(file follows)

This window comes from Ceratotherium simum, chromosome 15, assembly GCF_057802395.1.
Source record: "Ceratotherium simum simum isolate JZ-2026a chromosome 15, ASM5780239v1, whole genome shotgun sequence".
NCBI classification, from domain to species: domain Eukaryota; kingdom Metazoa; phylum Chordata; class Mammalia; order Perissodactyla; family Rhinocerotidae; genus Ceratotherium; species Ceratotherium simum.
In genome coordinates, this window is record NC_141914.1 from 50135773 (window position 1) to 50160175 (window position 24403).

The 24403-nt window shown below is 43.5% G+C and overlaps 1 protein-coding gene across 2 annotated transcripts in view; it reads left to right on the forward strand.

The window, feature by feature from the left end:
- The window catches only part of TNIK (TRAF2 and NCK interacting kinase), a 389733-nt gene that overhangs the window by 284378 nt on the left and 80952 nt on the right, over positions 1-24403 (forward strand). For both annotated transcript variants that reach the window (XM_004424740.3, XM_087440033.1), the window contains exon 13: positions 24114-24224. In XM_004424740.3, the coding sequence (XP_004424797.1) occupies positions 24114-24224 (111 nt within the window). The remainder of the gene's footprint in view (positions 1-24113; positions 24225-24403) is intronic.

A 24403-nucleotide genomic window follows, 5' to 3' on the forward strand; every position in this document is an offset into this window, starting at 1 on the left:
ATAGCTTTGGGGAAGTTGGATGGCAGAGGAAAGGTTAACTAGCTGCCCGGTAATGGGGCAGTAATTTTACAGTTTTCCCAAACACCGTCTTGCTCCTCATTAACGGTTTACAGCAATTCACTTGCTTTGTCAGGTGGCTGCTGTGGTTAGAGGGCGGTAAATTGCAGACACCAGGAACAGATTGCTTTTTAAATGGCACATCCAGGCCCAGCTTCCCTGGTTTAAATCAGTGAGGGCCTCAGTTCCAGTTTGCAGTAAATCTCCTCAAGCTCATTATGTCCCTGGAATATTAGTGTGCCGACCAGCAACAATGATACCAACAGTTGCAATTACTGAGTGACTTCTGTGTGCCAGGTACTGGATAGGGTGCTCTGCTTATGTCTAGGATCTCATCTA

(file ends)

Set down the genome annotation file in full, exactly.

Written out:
This window comes from Ceratotherium simum, chromosome 15, assembly GCF_057802395.1.
Source record: "Ceratotherium simum simum isolate JZ-2026a chromosome 15, ASM5780239v1, whole genome shotgun sequence".
NCBI classification, from domain to species: domain Eukaryota; kingdom Metazoa; phylum Chordata; class Mammalia; order Perissodactyla; family Rhinocerotidae; genus Ceratotherium; species Ceratotherium simum.
In genome coordinates, this window is record NC_141914.1 from 50135773 (window position 1) to 50160175 (window position 24403).

The 24403-nt window shown below is 43.5% G+C and overlaps 1 protein-coding gene across 2 annotated transcripts in view; it reads left to right on the forward strand.

The window, feature by feature from the left end:
- The window catches only part of TNIK (TRAF2 and NCK interacting kinase), a 389733-nt gene that overhangs the window by 284378 nt on the left and 80952 nt on the right, over positions 1-24403 (forward strand). For both annotated transcript variants that reach the window (XM_004424740.3, XM_087440033.1), the window contains exon 13: positions 24114-24224. In XM_004424740.3, the coding sequence (XP_004424797.1) occupies positions 24114-24224 (111 nt within the window). The remainder of the gene's footprint in view (positions 1-24113; positions 24225-24403) is intronic.

A 24403-nucleotide genomic window follows, 5' to 3' on the forward strand; every position in this document is an offset into this window, starting at 1 on the left:
ATAGCTTTGGGGAAGTTGGATGGCAGAGGAAAGGTTAACTAGCTGCCCGGTAATGGGGCAGTAATTTTACAGTTTTCCCAAACACCGTCTTGCTCCTCATTAACGGTTTACAGCAATTCACTTGCTTTGTCAGGTGGCTGCTGTGGTTAGAGGGCGGTAAATTGCAGACACCAGGAACAGATTGCTTTTTAAATGGCACATCCAGGCCCAGCTTCCCTGGTTTAAATCAGTGAGGGCCTCAGTTCCAGTTTGCAGTAAATCTCCTCAAGCTCATTATGTCCCTGGAATATTAGTGTGCCGACCAGCAACAATGATACCAACAGTTGCAATTACTGAGTGACTTCTGTGTGCCAGGTACTGGATAGGGTGCTCTGCTTATGTCTAGGATCTCATCTA